Quantitative easing, you see, isn’t reaching those parts that the other stimuli cannot reach.
The last issue of the house magazine kicked off with an editorial written in July which forecast a double-dip W recession. It was pleasing that come October that Michael Geoghegan, the CEO of HSBC, agreed with us, followed within hours by the endorsement of Nouriel Roubini.
If he’s known as Dr. Doom, what does that make me? Dr. Gloom? And have I got news for you: it’s going to get a whole lot gloomier. One day I’ll stop doing this to you, I promise, but our editorial policy is to keep our clients informed of the actuality coming over the horizon.
Let me explain. The Bank of England and the Fed both thought their QE programmes would underpin the recovery, but they’ve noticed that all the cash ends up back with them, on deposit at the central banks from the High Street banks. The banks, you see, aren’t lending, they’re conserving, and worst still losing and deleveraging.
First the losses: Moody’s has said that the UK banks will lose £240.0 billion in the run up to 2012, of which only £110.0 billion has been written off to date, and the IMF says the UK banks need an extra £130.0 billion of new capital. The IMF also says the Eurozone banks are facing projected losses of $900.0 billion by end-2010, of which only 20% has been written off so far, their Tier One Capital Ratio is only 7.3% and they need an extra $375.0 billion capital, whereas US banks have Tier One capital of 10.4%, but they still need $275.0 billion in new capital.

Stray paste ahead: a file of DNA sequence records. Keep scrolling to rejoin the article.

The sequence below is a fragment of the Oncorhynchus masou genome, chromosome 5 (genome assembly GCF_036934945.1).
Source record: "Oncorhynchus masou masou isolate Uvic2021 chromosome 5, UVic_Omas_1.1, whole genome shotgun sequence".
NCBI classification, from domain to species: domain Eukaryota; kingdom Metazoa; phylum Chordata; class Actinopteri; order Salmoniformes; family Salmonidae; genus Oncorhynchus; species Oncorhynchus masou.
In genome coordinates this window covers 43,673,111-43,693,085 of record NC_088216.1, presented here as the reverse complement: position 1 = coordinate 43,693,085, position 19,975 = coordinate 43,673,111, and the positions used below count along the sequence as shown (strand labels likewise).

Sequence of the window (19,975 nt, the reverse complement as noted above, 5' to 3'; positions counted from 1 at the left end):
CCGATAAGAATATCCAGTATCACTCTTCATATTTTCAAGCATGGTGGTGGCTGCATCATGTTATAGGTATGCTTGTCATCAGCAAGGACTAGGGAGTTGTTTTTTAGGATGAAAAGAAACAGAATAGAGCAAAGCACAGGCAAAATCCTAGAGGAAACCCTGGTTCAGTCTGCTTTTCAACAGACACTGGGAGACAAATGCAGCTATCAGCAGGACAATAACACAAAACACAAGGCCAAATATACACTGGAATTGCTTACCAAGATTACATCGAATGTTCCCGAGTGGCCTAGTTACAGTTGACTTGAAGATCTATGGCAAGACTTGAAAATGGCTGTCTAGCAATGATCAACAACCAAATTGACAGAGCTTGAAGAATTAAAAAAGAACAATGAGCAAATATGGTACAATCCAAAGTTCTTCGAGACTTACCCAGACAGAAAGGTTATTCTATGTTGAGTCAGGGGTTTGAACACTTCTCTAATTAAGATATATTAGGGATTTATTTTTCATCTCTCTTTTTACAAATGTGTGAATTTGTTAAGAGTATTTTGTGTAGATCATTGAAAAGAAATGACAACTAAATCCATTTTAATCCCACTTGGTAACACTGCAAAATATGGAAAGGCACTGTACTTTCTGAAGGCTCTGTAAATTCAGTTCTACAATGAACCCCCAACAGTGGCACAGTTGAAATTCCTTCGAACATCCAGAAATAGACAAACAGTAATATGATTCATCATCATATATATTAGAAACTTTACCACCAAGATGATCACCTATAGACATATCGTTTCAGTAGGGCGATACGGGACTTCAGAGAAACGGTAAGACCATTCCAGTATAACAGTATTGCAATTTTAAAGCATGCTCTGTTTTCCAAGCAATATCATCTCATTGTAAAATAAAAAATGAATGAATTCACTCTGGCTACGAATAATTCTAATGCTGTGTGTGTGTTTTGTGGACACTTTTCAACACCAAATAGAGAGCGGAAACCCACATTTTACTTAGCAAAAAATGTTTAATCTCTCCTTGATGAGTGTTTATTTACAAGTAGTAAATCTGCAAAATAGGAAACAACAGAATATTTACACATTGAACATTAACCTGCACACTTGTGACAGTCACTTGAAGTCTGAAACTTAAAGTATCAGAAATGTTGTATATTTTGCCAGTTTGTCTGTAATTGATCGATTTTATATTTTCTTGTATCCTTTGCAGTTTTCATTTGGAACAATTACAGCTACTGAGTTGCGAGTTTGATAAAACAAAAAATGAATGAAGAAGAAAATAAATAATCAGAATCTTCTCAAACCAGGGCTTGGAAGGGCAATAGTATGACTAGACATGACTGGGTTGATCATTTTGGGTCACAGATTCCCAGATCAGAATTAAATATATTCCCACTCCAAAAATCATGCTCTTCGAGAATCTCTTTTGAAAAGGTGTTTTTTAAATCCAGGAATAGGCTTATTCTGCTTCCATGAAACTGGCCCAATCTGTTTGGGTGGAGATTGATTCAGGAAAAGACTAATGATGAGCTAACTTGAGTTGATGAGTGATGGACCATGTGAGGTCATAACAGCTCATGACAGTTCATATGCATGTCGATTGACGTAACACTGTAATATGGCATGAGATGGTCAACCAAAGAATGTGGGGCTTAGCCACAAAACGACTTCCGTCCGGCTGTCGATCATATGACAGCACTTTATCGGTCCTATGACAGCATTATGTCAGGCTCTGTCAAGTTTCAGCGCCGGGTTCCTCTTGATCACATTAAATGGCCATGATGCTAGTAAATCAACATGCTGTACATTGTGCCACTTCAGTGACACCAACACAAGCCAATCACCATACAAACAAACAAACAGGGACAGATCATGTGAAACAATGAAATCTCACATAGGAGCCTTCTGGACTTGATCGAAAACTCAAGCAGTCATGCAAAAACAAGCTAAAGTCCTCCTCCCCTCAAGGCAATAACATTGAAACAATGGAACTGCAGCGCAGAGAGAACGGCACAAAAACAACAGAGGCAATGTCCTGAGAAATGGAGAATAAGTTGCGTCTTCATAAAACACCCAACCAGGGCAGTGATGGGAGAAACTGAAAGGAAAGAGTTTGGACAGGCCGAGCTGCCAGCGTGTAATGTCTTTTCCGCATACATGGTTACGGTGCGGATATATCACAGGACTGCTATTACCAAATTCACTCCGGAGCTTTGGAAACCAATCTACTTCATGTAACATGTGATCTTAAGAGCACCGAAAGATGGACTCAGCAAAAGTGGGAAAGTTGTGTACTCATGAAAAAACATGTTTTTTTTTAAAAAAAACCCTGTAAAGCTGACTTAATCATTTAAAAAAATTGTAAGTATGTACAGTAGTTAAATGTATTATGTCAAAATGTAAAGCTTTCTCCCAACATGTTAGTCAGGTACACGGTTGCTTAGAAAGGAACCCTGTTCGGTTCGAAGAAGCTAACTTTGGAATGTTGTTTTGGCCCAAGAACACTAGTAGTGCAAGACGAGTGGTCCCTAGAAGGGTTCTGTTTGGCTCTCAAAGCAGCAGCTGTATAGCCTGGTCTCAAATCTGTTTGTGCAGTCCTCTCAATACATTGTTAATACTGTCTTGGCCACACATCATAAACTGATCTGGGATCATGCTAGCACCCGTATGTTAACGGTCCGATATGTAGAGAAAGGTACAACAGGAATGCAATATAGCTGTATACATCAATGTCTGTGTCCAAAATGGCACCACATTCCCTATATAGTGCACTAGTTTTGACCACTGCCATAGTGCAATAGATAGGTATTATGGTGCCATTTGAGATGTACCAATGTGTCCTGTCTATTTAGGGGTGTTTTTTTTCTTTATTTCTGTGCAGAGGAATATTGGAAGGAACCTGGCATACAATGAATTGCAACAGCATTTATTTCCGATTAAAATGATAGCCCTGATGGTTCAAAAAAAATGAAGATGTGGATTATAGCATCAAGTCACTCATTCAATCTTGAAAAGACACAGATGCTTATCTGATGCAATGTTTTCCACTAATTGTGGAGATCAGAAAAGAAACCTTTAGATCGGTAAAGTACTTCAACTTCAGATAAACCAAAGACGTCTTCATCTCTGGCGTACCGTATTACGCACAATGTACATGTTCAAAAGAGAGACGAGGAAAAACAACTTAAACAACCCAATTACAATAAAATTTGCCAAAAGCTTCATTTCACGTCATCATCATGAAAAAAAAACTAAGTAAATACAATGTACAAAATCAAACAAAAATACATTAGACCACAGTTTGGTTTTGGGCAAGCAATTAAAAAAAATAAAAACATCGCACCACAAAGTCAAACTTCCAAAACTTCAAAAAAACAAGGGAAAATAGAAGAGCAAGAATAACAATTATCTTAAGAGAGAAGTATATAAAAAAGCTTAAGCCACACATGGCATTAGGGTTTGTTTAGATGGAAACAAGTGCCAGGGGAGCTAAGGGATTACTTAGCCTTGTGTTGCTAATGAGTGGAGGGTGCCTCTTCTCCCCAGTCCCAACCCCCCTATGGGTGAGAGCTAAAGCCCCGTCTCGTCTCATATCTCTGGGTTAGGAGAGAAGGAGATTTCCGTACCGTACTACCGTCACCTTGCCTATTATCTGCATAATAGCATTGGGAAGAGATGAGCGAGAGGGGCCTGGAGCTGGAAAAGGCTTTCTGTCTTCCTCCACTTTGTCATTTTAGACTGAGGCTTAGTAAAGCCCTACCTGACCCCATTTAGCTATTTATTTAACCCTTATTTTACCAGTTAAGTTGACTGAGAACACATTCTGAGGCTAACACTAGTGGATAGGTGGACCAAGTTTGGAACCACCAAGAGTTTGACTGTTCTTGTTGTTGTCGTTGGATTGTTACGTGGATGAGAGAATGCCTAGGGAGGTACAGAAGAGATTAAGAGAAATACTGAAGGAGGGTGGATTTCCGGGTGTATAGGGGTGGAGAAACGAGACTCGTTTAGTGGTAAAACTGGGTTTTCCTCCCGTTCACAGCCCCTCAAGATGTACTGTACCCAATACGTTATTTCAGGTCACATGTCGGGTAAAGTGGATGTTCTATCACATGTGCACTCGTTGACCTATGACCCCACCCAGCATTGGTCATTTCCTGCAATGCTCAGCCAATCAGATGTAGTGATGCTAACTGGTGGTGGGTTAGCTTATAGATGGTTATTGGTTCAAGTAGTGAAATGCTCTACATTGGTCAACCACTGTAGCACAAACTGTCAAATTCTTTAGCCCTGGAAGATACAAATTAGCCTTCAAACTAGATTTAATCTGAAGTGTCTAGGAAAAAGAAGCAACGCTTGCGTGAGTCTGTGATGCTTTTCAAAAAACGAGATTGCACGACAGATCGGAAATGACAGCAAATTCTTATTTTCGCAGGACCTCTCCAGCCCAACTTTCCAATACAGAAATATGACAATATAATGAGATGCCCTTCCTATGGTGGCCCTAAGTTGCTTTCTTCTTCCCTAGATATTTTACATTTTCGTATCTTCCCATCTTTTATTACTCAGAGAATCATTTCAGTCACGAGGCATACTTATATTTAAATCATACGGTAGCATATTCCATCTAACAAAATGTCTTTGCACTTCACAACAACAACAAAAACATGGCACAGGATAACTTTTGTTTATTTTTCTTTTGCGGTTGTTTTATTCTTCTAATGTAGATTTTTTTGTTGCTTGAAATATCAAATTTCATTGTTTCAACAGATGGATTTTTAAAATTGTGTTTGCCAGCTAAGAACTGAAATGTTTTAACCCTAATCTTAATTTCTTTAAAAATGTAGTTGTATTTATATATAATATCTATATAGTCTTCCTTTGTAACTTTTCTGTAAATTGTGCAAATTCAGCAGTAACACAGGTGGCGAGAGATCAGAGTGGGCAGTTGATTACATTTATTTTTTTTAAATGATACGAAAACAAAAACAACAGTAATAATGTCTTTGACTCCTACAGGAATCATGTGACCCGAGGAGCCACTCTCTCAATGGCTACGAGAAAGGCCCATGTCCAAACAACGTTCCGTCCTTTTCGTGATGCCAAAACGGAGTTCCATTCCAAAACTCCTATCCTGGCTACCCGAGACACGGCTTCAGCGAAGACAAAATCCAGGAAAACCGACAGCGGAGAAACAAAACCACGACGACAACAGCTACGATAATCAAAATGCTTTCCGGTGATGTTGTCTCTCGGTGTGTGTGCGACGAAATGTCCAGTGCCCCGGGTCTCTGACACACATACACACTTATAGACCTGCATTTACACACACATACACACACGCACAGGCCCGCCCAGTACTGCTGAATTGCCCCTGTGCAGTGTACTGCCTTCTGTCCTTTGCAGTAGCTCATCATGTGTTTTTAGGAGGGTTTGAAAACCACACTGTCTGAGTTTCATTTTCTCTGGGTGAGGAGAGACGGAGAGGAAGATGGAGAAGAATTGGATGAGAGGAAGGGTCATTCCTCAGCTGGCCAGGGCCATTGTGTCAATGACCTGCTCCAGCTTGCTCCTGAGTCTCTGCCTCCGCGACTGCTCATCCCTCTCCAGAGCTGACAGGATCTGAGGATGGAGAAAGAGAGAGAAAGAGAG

That is just the beginning of the challenges facing the banks. The real problem for the rest of us and the economy is that in the quarter to end August, the annual rate of contraction of US bank loans was a staggering 14%, including an epic 9% in August alone. This is by far the severest contraction ever in bank credit in US history, worse than the 1930s, down $261.0 billion dollars in a single quarter, and M3 is down at an annual rate of 5%. That’s 5% down. QE, you see, isn’t reaching those parts that the other stimuli cannot reach.
Remember the definition of a banker: he’ll lend you an umbrella when the sun is shining; but this time they lent a giant umbrella in the boom that covered the whole economy and now they’re taking it back. These are potential Banking Crisis II and Great Depression II figures in the making.
Michael Geoghegan of HSBC has got the message: “I think the biggest jolt has passed through but there are other shocks to come.” Having banked his £12.0 billion rights issue, he’s selling the bank’s HQs in New York, Hong Kong and Canary Wharf for another £2.7 billion and quitting London for HK and a future in the Orient.
All of which reminds me of the story of the Englishman who saw a disconsolate Welshman sitting by the side of the road. “Cheer up,” said the Englishman, “It could get worse!” So the Welshman cheered up, and it did get worse! Just thought I’d leave you in these gloomy times with a smile on your face…